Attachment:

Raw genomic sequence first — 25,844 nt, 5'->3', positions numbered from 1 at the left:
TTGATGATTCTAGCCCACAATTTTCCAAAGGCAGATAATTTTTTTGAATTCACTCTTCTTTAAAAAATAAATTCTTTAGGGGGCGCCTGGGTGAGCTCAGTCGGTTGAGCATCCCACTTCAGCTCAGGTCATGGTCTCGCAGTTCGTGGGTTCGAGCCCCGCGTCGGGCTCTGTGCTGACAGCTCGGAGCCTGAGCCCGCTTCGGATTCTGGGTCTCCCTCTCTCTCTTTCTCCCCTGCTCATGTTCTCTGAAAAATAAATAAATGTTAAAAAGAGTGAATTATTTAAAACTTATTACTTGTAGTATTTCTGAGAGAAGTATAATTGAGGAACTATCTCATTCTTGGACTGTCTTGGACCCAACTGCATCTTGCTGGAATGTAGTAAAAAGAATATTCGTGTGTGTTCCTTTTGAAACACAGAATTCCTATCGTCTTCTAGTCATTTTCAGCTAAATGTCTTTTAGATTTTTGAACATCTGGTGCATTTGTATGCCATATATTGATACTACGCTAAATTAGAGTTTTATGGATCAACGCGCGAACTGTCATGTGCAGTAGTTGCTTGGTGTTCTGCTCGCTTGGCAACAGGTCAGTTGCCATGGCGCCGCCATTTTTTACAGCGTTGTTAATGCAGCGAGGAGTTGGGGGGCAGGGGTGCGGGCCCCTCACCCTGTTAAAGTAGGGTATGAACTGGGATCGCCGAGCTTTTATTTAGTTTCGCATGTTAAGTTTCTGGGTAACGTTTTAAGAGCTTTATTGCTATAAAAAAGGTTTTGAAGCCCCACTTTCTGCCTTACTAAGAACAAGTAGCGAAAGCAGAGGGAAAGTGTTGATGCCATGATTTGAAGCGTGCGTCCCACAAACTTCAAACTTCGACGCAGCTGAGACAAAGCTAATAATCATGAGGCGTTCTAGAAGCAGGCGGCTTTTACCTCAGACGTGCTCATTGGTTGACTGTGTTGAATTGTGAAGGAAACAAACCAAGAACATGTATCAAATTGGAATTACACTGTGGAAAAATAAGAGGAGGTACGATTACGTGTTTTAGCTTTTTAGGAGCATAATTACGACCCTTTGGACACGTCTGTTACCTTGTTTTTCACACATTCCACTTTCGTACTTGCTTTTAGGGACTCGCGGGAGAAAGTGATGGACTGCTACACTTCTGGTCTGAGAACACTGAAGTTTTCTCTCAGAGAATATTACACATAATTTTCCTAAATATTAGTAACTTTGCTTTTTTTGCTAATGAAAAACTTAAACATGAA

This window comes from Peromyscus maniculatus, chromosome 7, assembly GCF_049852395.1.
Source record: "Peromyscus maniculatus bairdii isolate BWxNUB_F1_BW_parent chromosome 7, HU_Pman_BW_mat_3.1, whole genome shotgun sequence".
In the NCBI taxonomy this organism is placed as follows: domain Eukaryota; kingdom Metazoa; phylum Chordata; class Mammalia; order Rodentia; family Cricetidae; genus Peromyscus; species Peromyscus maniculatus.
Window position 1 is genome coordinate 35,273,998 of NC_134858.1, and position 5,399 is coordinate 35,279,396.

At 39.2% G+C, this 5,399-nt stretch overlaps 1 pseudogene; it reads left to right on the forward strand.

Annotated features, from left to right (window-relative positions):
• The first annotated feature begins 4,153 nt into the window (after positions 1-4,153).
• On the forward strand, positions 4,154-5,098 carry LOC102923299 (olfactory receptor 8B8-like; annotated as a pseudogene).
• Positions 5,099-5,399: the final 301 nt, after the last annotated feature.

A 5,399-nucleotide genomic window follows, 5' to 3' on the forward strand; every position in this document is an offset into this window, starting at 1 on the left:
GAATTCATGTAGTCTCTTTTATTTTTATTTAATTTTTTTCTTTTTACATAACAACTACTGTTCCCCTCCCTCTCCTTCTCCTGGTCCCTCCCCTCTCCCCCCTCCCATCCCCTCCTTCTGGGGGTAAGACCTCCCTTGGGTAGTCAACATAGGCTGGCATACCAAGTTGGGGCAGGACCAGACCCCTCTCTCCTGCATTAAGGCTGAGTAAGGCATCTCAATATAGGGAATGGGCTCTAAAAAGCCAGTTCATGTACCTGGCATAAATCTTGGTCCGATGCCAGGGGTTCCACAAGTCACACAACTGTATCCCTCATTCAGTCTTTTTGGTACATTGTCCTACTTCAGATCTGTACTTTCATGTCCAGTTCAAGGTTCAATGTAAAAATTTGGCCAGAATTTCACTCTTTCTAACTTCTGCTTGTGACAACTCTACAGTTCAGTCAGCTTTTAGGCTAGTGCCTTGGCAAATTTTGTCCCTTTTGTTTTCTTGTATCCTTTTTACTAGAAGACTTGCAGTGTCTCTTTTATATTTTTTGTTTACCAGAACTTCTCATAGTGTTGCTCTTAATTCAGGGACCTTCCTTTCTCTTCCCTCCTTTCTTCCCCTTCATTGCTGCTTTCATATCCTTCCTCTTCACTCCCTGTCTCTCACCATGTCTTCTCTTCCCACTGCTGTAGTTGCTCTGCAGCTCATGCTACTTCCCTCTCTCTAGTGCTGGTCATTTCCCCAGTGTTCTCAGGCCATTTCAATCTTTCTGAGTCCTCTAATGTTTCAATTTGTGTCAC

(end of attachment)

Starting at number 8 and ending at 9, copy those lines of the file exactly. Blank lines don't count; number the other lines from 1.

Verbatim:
Annotated features, from left to right (window-relative positions):
• The first annotated feature begins 4,153 nt into the window (after positions 1-4,153).